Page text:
Like any new process you try to implement, this takes time and patience, and it’s best to start off simple to gain traction. Start by identifying those urgent yet menial tasks that you know are not worth your time. Then choose a team member that you can transfer the responsibilities to. And this doesn’t mean you’re quitting or that the job just disappears—no, you’re investing in someone else who can do it better and cheaper than you. My personal rule is that I delegate any task that’s a $10–$20/hour job to someone I can pay hourly, because I know my time is worth much more than that.
Developing and investing in an independent team doesn’t just free up your time and multiply your efforts; it also creates growth opportunities for your business and personal life. Your ultimate goal should be to establish such a level of trust and responsibility with them that your office can produce at a high level even when you’re not there. Here are three strategies that will help you get started.
1. Rethink how you communicate
Anytime you’re trying to get a message across to someone, there’s a right way and a wrong way to communicate it. Make it an undistracted, face-to-face conversation that is then supported by and followed up with a written communication. I know it can be tempting to just send an email—or, even worse, a text—but there’s no way that will have the impact you need to get real results.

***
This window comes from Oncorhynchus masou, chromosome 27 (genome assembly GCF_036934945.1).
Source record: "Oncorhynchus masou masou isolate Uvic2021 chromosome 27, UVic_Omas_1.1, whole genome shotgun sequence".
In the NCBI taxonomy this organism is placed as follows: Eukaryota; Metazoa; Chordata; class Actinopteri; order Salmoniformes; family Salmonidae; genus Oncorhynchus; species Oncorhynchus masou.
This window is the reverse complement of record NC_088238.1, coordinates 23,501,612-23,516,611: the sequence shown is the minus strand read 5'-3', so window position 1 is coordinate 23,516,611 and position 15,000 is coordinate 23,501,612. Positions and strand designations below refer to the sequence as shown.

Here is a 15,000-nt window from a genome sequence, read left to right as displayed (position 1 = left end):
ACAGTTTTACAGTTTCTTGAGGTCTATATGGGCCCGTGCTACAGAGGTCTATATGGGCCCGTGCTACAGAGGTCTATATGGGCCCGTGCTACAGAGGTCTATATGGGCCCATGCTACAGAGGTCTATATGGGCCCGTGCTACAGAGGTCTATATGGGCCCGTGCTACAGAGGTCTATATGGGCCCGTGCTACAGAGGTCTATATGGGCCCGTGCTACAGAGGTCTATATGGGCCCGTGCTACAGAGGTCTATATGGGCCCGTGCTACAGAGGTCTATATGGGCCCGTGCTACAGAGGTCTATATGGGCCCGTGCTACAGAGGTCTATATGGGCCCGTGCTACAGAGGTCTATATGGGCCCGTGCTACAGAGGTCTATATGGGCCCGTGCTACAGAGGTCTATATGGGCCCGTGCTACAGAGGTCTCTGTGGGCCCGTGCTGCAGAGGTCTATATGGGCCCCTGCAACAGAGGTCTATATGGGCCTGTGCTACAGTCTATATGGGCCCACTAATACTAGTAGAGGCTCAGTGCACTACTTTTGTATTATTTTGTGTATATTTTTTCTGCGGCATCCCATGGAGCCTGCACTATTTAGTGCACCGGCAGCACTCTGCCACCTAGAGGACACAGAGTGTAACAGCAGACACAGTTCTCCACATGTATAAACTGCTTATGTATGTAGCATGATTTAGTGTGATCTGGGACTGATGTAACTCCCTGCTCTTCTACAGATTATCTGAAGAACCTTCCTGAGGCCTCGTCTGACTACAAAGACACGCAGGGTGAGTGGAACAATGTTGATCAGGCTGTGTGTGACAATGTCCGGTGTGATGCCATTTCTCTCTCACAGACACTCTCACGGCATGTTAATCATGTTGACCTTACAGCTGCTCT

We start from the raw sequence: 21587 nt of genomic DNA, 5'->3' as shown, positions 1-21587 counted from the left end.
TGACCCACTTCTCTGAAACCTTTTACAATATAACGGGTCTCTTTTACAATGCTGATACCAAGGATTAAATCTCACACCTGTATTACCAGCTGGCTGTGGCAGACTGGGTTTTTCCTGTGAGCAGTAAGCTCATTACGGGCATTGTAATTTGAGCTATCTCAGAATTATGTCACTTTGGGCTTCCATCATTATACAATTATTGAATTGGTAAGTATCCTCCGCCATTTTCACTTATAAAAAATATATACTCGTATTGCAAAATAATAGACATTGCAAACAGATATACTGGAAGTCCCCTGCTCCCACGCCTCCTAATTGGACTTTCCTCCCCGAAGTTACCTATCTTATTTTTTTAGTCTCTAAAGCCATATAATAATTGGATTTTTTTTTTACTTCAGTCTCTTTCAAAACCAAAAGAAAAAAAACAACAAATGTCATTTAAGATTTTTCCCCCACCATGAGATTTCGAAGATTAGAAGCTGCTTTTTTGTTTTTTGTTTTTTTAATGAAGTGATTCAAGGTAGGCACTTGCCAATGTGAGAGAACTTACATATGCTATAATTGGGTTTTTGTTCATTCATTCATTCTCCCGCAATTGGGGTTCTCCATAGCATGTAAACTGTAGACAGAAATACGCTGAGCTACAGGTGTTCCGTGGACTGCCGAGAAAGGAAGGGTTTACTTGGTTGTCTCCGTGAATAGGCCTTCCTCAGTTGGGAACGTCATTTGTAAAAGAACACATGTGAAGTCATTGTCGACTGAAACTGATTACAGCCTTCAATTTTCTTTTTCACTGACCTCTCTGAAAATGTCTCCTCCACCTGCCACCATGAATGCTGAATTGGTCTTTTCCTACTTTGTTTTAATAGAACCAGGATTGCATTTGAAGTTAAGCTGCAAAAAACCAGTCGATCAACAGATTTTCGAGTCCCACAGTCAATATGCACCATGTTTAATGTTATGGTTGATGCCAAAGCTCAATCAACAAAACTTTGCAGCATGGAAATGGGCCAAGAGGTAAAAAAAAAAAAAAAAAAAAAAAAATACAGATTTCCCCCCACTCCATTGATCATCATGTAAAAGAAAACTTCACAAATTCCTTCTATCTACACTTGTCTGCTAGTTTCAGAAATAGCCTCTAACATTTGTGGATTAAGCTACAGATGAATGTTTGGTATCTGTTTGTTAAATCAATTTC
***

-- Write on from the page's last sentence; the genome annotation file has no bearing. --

Prepare and make sure you have your message down before the conversation. If you try to simply “wing it” and not put much upfront effort in, it will come across as such and will be a wasted opportunity to deliver your message. Always avoid a “drive-by” delegation, in which you pull a team member aside while they’re already busy or rattle off something while you pass them in the hallway.
To ensure your message is fully understood and that you’re on the same page, ask the team member to repeat it back. Listen closely to what they say to make sure it matches what you intended. If not, spend time clarifying. And to increase the level of accountability, set a deadline and be clear how you want them to communicate back to you when something is finished.
If this differs from your typical interaction with your team members, I understand it may seem a little foreign or awkward. However, the clarity of this type of communicating goes a long way to building trust and understanding and will only benefit everyone in the long run.
2. Focus on giving ownership versus delegating
This is about the difference between simply assigning tasks versus transferring ownership. Do you believe you do a good job of giving ownership to your team members? Or is it more just having them coordinate activities or do a job?